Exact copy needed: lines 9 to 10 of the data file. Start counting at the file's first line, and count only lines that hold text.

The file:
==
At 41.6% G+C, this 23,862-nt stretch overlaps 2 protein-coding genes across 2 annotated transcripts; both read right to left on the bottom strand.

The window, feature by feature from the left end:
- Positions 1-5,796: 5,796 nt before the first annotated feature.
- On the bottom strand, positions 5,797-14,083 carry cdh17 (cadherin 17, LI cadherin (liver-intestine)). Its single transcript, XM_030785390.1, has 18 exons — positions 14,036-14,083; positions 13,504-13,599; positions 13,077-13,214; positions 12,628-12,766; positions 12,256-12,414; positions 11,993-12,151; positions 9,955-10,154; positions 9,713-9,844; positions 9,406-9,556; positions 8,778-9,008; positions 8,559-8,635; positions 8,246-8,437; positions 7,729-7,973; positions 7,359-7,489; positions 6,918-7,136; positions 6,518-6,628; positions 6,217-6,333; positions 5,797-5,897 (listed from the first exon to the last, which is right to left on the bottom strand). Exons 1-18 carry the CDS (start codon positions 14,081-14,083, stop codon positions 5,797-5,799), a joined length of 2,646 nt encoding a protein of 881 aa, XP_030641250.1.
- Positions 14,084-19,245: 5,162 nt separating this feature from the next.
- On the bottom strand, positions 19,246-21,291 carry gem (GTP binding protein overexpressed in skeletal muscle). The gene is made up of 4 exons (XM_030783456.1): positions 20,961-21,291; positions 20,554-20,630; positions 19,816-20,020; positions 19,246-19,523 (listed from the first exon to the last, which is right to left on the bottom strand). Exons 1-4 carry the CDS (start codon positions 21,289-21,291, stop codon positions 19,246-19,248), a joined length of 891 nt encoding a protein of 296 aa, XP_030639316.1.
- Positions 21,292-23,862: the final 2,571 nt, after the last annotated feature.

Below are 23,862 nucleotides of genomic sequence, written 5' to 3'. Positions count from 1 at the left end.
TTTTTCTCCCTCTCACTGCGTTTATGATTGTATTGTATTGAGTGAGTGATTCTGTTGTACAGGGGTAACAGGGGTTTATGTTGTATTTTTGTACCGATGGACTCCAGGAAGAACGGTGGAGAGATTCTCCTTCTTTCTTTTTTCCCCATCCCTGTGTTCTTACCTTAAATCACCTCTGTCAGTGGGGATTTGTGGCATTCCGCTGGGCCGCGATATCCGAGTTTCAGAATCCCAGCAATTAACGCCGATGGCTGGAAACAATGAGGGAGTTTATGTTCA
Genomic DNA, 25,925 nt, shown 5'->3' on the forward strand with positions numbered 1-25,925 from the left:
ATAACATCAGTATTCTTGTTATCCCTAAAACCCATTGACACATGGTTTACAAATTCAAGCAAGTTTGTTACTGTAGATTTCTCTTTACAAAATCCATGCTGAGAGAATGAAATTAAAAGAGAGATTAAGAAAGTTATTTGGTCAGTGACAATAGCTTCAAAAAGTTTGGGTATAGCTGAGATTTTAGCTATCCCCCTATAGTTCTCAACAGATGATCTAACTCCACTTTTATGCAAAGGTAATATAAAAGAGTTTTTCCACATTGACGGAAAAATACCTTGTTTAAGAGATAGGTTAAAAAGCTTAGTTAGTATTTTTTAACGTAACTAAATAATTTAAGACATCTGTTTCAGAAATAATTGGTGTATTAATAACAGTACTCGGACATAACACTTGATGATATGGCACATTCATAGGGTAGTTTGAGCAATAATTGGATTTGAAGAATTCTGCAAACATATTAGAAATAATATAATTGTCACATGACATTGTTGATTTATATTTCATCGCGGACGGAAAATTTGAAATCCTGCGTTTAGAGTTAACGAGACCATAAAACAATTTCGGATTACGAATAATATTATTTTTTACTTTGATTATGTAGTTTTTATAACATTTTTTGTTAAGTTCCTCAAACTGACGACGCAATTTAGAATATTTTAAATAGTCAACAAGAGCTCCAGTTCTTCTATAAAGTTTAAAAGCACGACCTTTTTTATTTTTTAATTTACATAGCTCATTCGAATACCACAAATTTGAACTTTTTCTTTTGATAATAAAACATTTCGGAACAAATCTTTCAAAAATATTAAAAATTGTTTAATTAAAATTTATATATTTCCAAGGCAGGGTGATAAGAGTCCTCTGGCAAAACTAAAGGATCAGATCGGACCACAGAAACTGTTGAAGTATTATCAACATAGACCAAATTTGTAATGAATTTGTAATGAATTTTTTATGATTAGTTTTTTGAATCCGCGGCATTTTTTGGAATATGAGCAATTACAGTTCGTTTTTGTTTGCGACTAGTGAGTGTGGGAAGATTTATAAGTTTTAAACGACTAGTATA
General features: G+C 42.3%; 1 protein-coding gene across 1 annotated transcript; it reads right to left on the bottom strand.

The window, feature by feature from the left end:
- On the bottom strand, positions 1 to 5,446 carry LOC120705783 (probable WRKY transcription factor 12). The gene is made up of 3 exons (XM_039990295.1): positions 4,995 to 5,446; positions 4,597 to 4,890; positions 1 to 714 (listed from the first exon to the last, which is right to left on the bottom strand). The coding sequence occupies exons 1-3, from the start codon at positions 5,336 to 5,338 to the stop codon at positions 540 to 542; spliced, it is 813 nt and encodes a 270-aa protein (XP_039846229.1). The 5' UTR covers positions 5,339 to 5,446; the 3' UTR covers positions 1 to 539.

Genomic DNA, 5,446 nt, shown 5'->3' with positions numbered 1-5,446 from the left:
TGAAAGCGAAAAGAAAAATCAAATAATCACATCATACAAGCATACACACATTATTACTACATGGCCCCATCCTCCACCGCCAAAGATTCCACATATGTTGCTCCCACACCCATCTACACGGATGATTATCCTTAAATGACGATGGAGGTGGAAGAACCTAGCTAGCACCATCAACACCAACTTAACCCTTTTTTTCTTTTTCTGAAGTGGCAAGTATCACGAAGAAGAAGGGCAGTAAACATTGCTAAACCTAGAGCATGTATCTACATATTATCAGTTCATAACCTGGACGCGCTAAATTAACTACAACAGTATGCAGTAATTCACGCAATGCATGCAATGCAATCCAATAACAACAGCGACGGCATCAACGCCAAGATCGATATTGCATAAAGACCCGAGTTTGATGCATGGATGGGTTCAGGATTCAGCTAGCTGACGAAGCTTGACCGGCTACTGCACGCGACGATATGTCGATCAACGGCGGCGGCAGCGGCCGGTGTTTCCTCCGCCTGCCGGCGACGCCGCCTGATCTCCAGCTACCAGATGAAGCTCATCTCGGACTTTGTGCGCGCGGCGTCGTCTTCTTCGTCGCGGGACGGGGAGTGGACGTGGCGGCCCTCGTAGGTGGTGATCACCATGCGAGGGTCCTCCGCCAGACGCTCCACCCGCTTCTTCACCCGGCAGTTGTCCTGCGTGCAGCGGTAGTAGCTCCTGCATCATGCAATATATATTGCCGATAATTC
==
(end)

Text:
TTTTTCTCCCTCTCACTGCGTTTATGATTGTATTGTATTGAGTGAGTGATTCTGTTGTACAGGGGTAACAGGGGTTTATGTTGTATTTTTGTACCGATGGACTCCAGGAAGAACGGTGGAGAGATTCTCCTTCTTTCTTTTTTCCCCATCCCTGTGTTCTTACCTTAAATCACCTCTGTCAGTGGGGATTTGTGGCATTCCGCTGGGCCGCGATATCCGAGTTTCAGAATCCCAGCAATTAACGCCGATGGCTGGAAACAATGAGGGAGTTTATGTTCA
Genomic DNA, 25,925 nt, shown 5'->3' on the forward strand with positions numbered 1-25,925 from the left: